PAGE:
7 tablespoons sugar
Pinch of salt
Vegetable oil

1. Cook the butter in a small pan on medium heat until brown like hazelnuts. Set aside.
2. In another small pan, heat the milk until steaming; allow to cool for 10 minutes.
3. In a mixer on medium-low speed, beat together the eggs, flour, sugar and salt. Slowly add the hot milk and browned butter. Pour into a container with a spout, cover and refrigerate overnight.

Vanilla Pastry Cream Recipe
2 cups milk
1 tbsp. vanilla extract
6 egg yolks
1/2 cup sugar
1/3 cup cornstarch, sifted
3 1/2 tablespoons butter

1. Bring the milk to a boil. Turn off the heat and stir in the vanilla extract then set aside for 10 minutes. Fill a large bowl with ice and set aside a small bowl that can hold the finished pastry cream and be placed in this ice bath.
2. In a medium heavy-bottomed pan, whisk together the egg yolks, sugar and cornstarch. Gradually whisk in the hot milk, then place pan over high heat and bring to a boil, whisking vigorously for 1 to 2 minutes.
3. Press the pastry cream through a fine-meshed sieve into the small bowl. Set the bowl in the ice bath and stir until the temperature reaches 140 degrees on an instant-read thermometer. Stir in the butter. When completely cool, cover and refrigerate.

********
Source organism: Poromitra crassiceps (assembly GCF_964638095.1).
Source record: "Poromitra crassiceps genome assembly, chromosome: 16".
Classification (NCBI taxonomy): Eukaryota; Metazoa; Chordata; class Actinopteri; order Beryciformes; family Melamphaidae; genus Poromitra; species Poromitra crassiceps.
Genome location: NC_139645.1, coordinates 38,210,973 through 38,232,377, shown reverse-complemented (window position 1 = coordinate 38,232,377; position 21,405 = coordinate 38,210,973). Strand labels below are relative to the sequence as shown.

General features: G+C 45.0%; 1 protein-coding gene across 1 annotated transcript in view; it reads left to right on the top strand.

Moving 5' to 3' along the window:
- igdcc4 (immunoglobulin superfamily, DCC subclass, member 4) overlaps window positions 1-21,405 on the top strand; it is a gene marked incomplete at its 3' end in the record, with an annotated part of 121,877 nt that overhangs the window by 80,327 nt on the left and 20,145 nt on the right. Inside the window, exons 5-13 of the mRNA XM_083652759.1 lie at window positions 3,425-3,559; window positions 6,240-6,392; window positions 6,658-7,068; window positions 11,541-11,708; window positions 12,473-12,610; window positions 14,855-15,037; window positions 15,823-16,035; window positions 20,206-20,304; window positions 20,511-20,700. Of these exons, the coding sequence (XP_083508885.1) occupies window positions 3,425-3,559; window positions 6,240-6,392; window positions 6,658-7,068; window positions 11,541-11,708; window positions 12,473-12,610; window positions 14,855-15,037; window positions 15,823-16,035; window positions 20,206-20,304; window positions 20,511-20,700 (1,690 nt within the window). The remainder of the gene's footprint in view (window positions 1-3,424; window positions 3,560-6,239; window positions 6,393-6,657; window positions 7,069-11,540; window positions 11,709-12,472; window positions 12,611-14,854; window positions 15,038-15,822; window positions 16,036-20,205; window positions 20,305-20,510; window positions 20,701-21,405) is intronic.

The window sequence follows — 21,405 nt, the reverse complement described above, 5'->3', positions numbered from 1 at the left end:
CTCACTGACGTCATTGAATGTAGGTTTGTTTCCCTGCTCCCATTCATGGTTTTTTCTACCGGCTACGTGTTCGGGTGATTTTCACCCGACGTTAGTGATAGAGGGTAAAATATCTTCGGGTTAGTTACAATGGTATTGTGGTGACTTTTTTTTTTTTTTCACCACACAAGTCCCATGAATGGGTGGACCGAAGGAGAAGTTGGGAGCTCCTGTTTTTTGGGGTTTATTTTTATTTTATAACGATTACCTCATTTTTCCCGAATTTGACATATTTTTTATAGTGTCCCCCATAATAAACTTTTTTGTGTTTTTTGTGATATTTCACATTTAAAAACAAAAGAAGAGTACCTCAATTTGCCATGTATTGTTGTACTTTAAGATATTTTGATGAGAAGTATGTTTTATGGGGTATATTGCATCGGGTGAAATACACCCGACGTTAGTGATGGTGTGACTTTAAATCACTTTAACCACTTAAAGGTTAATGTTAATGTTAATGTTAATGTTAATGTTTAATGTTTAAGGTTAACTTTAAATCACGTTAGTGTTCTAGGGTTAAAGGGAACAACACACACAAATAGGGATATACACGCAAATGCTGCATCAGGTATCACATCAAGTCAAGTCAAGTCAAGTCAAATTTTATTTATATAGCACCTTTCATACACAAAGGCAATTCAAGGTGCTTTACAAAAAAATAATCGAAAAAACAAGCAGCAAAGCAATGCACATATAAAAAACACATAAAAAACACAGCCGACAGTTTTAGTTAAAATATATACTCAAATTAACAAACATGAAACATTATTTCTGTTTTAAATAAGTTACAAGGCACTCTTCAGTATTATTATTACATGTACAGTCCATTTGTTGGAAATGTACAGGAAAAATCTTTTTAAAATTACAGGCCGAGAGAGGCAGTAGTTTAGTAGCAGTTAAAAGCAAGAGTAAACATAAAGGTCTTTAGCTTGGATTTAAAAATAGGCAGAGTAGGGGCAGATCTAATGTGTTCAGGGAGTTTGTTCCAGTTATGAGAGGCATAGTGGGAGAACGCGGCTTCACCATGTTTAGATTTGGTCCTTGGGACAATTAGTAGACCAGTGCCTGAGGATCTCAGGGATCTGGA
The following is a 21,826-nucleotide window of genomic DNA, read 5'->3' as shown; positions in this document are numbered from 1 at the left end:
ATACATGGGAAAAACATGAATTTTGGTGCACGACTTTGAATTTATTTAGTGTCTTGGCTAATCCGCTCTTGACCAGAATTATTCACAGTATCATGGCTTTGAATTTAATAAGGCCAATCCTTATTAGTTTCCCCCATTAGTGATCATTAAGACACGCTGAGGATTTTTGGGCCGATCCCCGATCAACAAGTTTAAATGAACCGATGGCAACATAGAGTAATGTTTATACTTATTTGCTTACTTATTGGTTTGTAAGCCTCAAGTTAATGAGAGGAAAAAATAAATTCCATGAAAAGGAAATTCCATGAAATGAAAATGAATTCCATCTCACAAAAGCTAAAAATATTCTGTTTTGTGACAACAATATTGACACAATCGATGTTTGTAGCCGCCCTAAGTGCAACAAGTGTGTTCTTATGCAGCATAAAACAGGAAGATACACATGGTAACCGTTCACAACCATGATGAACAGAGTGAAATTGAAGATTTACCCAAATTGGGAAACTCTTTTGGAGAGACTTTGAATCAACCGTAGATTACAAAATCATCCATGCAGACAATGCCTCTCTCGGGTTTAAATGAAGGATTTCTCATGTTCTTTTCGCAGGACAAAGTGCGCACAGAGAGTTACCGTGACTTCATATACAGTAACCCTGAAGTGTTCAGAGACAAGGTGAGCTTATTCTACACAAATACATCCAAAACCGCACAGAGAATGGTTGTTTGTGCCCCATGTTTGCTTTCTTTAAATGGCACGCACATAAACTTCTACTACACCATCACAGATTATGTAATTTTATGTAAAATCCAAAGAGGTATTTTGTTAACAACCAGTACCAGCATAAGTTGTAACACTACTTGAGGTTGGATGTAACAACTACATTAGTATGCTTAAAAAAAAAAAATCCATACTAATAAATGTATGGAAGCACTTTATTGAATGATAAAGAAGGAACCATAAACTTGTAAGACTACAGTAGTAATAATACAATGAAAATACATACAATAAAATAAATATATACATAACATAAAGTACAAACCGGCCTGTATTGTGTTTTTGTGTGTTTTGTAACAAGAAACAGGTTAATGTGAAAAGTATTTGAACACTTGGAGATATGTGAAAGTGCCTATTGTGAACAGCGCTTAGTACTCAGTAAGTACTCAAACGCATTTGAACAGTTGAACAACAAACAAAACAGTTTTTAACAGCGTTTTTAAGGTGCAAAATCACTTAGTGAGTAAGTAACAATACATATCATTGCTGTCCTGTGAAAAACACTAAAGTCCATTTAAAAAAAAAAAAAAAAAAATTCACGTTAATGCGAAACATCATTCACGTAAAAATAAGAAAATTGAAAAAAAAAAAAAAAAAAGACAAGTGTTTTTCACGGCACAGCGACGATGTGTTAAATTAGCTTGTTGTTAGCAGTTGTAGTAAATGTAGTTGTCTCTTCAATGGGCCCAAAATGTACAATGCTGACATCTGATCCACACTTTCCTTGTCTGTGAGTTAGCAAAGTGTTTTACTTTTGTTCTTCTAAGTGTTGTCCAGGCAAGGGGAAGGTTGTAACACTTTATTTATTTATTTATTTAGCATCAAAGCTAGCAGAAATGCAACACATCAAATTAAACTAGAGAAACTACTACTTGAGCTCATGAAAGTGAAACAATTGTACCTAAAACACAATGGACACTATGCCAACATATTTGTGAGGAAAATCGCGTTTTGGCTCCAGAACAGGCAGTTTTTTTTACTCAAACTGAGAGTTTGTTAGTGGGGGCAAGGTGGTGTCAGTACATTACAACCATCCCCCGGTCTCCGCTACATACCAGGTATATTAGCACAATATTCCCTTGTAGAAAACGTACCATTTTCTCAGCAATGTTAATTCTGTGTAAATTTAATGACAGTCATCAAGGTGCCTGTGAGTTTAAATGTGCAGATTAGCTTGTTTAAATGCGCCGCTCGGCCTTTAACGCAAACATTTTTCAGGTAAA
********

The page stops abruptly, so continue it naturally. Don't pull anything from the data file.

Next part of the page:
Cake Assembly

2 cups heavy cream
1 tablespoon sugar
3 tablespoons Kirsch (or creme de cassis or any other liqueur)
icing sugar (optional)
fruit (optional)

1. To make the crepes, bring the batter to room temperature. Place a nonstick or seasoned 9-inch crepe pan over medium heat.
2. Swab the surface with the oil, then add about 3 tablespoons batter and swirl to cover the surface. Cook until the bottom just begins to brown, about 1 minute, then carefully lift an edge and flip the crepe with your fingers. Cook on the other side for no longer than 5 seconds. Flip the crepe onto a baking sheet lined with parchment. Repeat until you have 20 perfect crepes.
3. Whip the heavy cream with the tablespoon sugar and the Kirsch. It won’t hold stiff peaks but that’s okay. Fold it into the pastry cream.

4. Lay one crepe on a cake plate. Using an icing spatula, completely cover with a thin layer of pastry cream (about 1/4 cup). Cover with a crepe and repeat. If using fruit, sprinkle fruit between layers. The amount of fruit you add is to your preference (try to maintain the levelness of the cake). Make a stack of 20 crepes, with the best-looking crepe on top. Chill for at least 2 hours. Set out for 30 minutes before serving.
5. If you have a blowtorch for creme brulee, sprinkle the top crepe with 2 tablespoons sugar and caramelize with the torch; otherwise, dust with confectioners’ sugar. Slice like a cake.

Batter adapted from ”Joy of Cooking.” Pastry cream adapted from ”Desserts,” by Pierre Herme and Dorie Greenspan. Serves 10.